This is a situation that is all too common because people (and businesses) have lost the ability to weather the types of storms that can mean the difference between solvency and bankruptcy. A century or two ago, people planned annually and seasonally. If they didn't have food coming in for a month, they certainly had stored food that could see them through the lean times. If they did not have cash coming in for a month, they had cash in savings that could see them through a financial dry spell. These days, everything in done on the very tightest of margins. For many families, missing even one single paycheck could mean homelessness. If a business cannot ship containers of food on a daily basis, grocery store shelves will literally be empty within a couple of days. There simply is no backup without just in time delivery or just in time earnings.
Which brings us to the point of this post. Say you cannot work for 30 days, the health officer quarantines you to your home for 30 days due to a deadly disease outbreak, or the grocery stores are empty for 30 days. Could you survive? For most people, the answer is simply no. For most people, they think such a thing could NEVER EVER happen so they don't even plan for it (besides, they know the government would come in and save them). For other people, this thought has crossed their minds more than once and they have some sort of plan in place to deal with it.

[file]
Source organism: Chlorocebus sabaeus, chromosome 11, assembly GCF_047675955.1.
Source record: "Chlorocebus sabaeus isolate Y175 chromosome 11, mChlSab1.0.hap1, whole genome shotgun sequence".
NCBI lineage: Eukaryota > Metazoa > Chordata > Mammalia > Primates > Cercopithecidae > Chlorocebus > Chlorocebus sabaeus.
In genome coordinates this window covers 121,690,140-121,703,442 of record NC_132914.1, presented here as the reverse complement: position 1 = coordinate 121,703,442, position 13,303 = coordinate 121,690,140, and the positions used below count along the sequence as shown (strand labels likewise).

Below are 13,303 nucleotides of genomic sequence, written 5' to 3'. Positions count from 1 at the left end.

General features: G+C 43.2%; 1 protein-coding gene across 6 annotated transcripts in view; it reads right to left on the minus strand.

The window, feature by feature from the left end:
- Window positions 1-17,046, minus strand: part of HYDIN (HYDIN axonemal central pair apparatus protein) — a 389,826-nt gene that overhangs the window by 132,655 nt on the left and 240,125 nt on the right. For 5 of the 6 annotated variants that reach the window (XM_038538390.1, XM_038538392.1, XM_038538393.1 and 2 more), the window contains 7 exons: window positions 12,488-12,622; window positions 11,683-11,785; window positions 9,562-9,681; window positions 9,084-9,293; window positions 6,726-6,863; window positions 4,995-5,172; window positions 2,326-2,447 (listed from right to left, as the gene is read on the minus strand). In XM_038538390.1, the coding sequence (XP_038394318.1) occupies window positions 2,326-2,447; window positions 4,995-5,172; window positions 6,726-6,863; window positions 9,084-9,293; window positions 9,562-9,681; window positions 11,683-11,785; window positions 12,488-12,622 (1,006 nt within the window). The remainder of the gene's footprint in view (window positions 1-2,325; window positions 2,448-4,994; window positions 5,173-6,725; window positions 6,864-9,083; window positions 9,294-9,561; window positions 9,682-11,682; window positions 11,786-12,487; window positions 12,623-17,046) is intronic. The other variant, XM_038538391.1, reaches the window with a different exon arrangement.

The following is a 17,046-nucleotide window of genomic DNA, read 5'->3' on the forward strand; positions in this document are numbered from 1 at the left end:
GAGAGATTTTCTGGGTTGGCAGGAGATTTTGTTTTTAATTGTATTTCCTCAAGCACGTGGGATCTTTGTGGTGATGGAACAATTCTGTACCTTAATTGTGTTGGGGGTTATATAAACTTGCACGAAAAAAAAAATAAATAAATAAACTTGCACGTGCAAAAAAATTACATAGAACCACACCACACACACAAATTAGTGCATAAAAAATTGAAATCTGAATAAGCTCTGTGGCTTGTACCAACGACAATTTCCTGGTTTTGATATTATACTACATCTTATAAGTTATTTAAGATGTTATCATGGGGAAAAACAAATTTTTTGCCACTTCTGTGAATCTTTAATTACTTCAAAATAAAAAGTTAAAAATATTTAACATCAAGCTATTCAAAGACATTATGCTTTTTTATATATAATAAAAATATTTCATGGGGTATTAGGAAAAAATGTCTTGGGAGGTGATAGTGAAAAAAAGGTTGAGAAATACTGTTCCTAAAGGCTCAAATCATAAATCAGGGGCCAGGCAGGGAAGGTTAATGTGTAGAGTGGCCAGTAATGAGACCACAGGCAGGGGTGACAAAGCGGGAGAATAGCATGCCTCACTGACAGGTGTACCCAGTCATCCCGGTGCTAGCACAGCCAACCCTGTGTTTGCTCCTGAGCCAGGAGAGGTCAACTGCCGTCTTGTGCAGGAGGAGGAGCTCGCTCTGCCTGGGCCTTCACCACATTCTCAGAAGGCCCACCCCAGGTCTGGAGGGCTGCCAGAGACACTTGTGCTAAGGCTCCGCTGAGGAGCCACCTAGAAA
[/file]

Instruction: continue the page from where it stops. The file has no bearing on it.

Here's what you need to do to prepare for a 30-day shut down:
- Have the money to pay two months of normal expenses put aside in savings. Even if you are only shut down for 30 days, it may take a bit extra to get ramped back up.
- Have an extra 30 day's worth of food stored at your home. If you end up not using it, you can always throw a huge summer event and feed all of your guests or donate the food to charity and restock.
- Have an extra 30 days worth of supplies stored at your home (laundry soap, bath soap, toilet paper, etc.).
- How much debt do you have? The difference between paying your minimal living debts (water, lights, garbage) versus paying the monthly bills for a dozen credit cards and huge mortgage and car loans really makes a difference in how comfortably (both financially and psychologically) you can survive a shut-down.
- Have an escape plan for a 30 day period. Some people never take more than a week's vacation per year which is sad (and another post). If you have never taken a vacation for a 30 day period of time, it can be quite disconcerting, but if you had to bug out for a month, consider how you would prepare for this. Could you still work remotely? Do you have a place or two in mind that you would like to go? How much would it cost for food and shelter in your desired location? What would you take with you? How would you get there?
That's basically it. If you can eat, have shelter, have necessary supplies, possibly earn a living, and definitely pay your bills, for an extended period of time when a major financial/social/political disruption is occurring, you will be miles ahead of the masses in terms of preparedness.